Syria opposition uneasy after Turkish, Syrian defence ministers meet

3 weeks ago 34

BEIRUT/ANKARA, Jan 4 (Reuters) - Syria's political and armed opposition are urging their decade-long backer Turkey to reaffirm its support for their cause, after the highest-level talks in public between Ankara and the Damascus government since the Syrian war began in 2011.

Turkey has provided steadfast support and a home base for political opponents of the regime of President Bashar al-Assad while training and fighting alongside armed rebels against Syrian government troops.

But the Turkish and Syrian defence ministers met in Moscow on Dec. 28, with migration and Kurdish militants based on Syria's border with Turkey on the agenda, according to a Turkish official.

That has prompted unease within Syria's armed and political opposition.

The head of Hayat Tahrir al-Sham, a hardline insurgent group, said in a recorded video address published on Monday that talks between Syria, Russia and Turkey were a "dangerous deviation".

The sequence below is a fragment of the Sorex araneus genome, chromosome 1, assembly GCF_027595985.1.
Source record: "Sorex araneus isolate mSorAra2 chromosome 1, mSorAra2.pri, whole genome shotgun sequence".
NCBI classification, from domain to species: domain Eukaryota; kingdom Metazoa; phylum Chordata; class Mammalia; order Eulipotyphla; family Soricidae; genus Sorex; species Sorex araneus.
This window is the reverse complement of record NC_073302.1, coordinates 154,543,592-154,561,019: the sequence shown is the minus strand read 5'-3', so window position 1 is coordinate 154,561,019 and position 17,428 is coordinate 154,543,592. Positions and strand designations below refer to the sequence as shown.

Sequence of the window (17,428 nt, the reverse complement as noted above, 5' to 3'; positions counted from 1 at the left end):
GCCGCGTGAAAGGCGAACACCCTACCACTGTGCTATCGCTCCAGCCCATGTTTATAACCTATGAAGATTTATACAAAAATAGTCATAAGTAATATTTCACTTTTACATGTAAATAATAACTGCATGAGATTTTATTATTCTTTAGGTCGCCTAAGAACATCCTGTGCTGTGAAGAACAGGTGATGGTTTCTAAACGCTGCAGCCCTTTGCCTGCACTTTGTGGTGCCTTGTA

Ahrar al-Sham, another Islamist faction, said that while it "understood the situation of our Turkish ally," it "cannot even think of reconciling" with the Syrian government.

The Syrian National Coalition, an opposition umbrella organisation, met Turkish Foreign Minister Mevlut Cavusoglu on Tuesday.

He had assured it of Turkey's continued support "to Syrian opposition institutions and Syrians in the opposition-held areas," said Abdurrahman Mustafa, the head of the Turkey-backed opposition's "interim government."

A senior Turkish official told Reuters that it had seen the "reactions" of rebel factions to the meeting but that "Turkey determines its own policy."

"It is unrealistic to expect an immediate result from the first meeting of ministers," the official said.

Turkish-Syrian rapprochement seemed unthinkable earlier in the conflict, which has killed hundreds of thousands of people, drawn in numerous foreign powers and splintered Syria into various zones of influence.

Turkish President Tayyip Erdogan has called Assad a terrorist and said there could be no peace in Syria with him in office, while Assad has called Erdogan a thief for "stealing" Syrian land.

But meetings between the two countries' security chiefs last year paved the way for the defence minister summit.

Reporting by Maya Gebeily in Beirut and Huseyin Hayatsever and Orhan Coskun in Ankara; editing by John Stonestreet

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